On the fourth Thursday of November, Americans celebrate a national day of Thanksgiving, recalling the first celebration by the Pilgrims who arrived on the shores of America and who survived the first year in the wilderness, aided by friendly natives (Indians).
At the special feast, the highlight of the meal is the carving, serving and eating of a turkey. Unbeknown to Americans, the fowl was given its name by a Jew in 1492.
Luis de Torres sailed with Christopher Columbus on his first voyage to America, arriving in San Salvador. De Torres was fluent in Hebrew and Arabic and served Columbus as his interpreter. When he first spotted the large birds on the island, he gave them a Hebrew name from the Bible. “Tukki” (the Hebrew word for a parrot) ultimately became known as turkey. So when Americans sit at their festive tables, let them remember that the bird they are eating was named by a Spanish Jew in 1492.
Of the 90 men who set sail with Columbus en route to the Indies, there were 5 Jews who had been forced by the Spanish crown to convert to Christianity. They were known as “marranos”. Two of them were physicians, Bernal and Marco, the interpreter was Luis de Torres, and two who helped to finance the voyage, Luis Santangel and Gabriel Sanchez.
Early American colonial history was immersed in the Bible. The pilgrim fathers referred to themselves as the “new Israelites” and to America as the “new promised land”.
All Americans today recognize the national emblem of their country as the eagle. But the very first American emblem was a picture of the Israelites crossing the Red Sea.
Additionally, the American national motto engraved on their coinage today is the Latin “E Pluribus Unum”… out of many, one.
But the first national motto was “Rebellion against tyranny is obedience to God”, taken directly from the Book of Maccabees, recalling Israel’s victory over the Hellenistic Greek rulers and the tyrant Antiochus who we recall on Chanukah.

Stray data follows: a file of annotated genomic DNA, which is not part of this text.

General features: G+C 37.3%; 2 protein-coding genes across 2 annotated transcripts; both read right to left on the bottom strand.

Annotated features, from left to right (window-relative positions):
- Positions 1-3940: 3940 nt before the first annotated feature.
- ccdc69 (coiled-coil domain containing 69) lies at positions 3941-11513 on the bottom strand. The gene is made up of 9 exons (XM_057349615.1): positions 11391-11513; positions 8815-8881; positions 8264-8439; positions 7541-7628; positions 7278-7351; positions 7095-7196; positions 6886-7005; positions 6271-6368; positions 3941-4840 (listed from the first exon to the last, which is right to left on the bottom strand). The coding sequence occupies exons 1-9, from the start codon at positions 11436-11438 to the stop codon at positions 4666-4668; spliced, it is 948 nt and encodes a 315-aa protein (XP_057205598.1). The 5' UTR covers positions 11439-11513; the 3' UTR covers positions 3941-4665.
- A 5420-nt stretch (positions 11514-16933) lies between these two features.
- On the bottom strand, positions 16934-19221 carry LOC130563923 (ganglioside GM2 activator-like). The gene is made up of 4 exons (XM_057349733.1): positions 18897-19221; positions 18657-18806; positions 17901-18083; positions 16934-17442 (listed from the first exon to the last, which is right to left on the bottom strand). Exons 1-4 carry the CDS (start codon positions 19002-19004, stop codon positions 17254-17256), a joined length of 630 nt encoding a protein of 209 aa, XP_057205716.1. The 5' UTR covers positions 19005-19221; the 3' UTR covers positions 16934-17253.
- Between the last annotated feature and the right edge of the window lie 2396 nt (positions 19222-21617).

The Liberty Bell which hangs in Philadelphia is inscribed with words taken from the Hebrew biblical book VaYikra, Leviticus: “Proclaim liberty throughout the land unto all the inhabitants thereof”.
In 1636, Harvard University in Cambridge, Massachusetts required every student to study Hebrew grammar in order to be graduated.
The first Jew to be graduated from Harvard was Judah Monis who received an M.A. degree in 1720 but in order to teach at Harvard he was required to be baptized as a Christian and in 1722 he was appointed Instructor in Hebrew, a position he held until 1760.
Interestingly, while American universities did accept a few Jewish students since the 17th century, England did not admit Jews to universities until 1871.
Monis published the first grammar of the Hebrew language printed in America, “A Grammar of the Hebrew Tongue”.
Similarly, Dr. Ezra Stiles, president of Yale University in Connecticut from 1778 to 1795. a learned Hebraist and a Congregational minister, required the student who was chosen to deliver the Valedictorian remarks to do so in the Hebrew language.
There were few Jews living in colonial America at the time, 2500 at the time of the American Revolution, and yet many Jews enlisted in the army to defend America against the British.
17th century America was steeped in Hebrew learning and Biblical studies. Most of the early American universities prepared students to be missionaries to the Indian tribes.
Judges in the courts took their oath of office on the Old Testament rather than on the New Testament.
Among America’s founding fathers, Benjamin Franklin and Thomas Jefferson were well-versed in Hebrew and wrote letters to one another in Hebrew in order to be secure from prying British eyes.
Unfortunately, most American Jews are unaware of the influence of the Hebrew Bible upon the early foundations of American history.
In 1941 a large statue was erected In Chicago with three figures: George Washington in the center, on one side is Robert Morris, Superintendent of Finance during the Revolution, and on the other side is Hayim Solomon, the Jewish financier of the American Revolution.
America is steeped in Hebrew sources and history. The great pity is that most Americans, Jews and non-Jews alike, simply do not know it.